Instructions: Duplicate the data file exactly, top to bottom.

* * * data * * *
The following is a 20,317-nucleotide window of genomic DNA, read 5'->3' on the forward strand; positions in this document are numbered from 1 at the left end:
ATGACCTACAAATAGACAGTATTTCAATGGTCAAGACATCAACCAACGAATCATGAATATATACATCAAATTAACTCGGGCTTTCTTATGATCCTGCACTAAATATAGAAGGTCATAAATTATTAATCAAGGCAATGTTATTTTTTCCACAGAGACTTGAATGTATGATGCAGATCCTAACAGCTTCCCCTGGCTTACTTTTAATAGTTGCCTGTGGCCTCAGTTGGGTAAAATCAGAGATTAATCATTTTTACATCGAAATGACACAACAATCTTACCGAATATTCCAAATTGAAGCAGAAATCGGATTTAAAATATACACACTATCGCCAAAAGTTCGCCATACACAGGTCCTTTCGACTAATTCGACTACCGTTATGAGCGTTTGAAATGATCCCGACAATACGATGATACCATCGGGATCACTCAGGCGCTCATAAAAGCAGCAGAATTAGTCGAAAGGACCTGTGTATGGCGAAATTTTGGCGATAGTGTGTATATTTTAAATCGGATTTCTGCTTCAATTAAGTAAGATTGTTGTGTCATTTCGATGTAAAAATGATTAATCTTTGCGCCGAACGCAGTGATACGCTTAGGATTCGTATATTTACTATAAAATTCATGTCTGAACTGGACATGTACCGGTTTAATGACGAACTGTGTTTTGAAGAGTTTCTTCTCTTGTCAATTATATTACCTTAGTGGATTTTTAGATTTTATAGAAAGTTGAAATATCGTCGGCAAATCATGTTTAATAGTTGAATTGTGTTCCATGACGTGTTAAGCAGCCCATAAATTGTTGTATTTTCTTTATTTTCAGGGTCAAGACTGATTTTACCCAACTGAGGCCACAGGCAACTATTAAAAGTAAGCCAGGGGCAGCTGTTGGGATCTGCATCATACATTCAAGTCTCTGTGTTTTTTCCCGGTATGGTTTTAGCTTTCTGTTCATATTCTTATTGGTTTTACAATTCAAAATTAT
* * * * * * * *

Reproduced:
The following is a 20,317-nucleotide window of genomic DNA, read 5'->3' on the forward strand; positions in this document are numbered from 1 at the left end:
ATGACCTACAAATAGACAGTATTTCAATGGTCAAGACATCAACCAACGAATCATGAATATATACATCAAATTAACTCGGGCTTTCTTATGATCCTGCACTAAATATAGAAGGTCATAAATTATTAATCAAGGCAATGTTATTTTTTCCACAGAGACTTGAATGTATGATGCAGATCCTAACAGCTTCCCCTGGCTTACTTTTAATAGTTGCCTGTGGCCTCAGTTGGGTAAAATCAGAGATTAATCATTTTTACATCGAAATGACACAACAATCTTACCGAATATTCCAAATTGAAGCAGAAATCGGATTTAAAATATACACACTATCGCCAAAAGTTCGCCATACACAGGTCCTTTCGACTAATTCGACTACCGTTATGAGCGTTTGAAATGATCCCGACAATACGATGATACCATCGGGATCACTCAGGCGCTCATAAAAGCAGCAGAATTAGTCGAAAGGACCTGTGTATGGCGAAATTTTGGCGATAGTGTGTATATTTTAAATCGGATTTCTGCTTCAATTAAGTAAGATTGTTGTGTCATTTCGATGTAAAAATGATTAATCTTTGCGCCGAACGCAGTGATACGCTTAGGATTCGTATATTTACTATAAAATTCATGTCTGAACTGGACATGTACCGGTTTAATGACGAACTGTGTTTTGAAGAGTTTCTTCTCTTGTCAATTATATTACCTTAGTGGATTTTTAGATTTTATAGAAAGTTGAAATATCGTCGGCAAATCATGTTTAATAGTTGAATTGTGTTCCATGACGTGTTAAGCAGCCCATAAATTGTTGTATTTTCTTTATTTTCAGGGTCAAGACTGATTTTACCCAACTGAGGCCACAGGCAACTATTAAAAGTAAGCCAGGGGCAGCTGTTGGGATCTGCATCATACATTCAAGTCTCTGTGTTTTTTCCCGGTATGGTTTTAGCTTTCTGTTCATATTCTTATTGGTTTTACAATTCAAAATTAT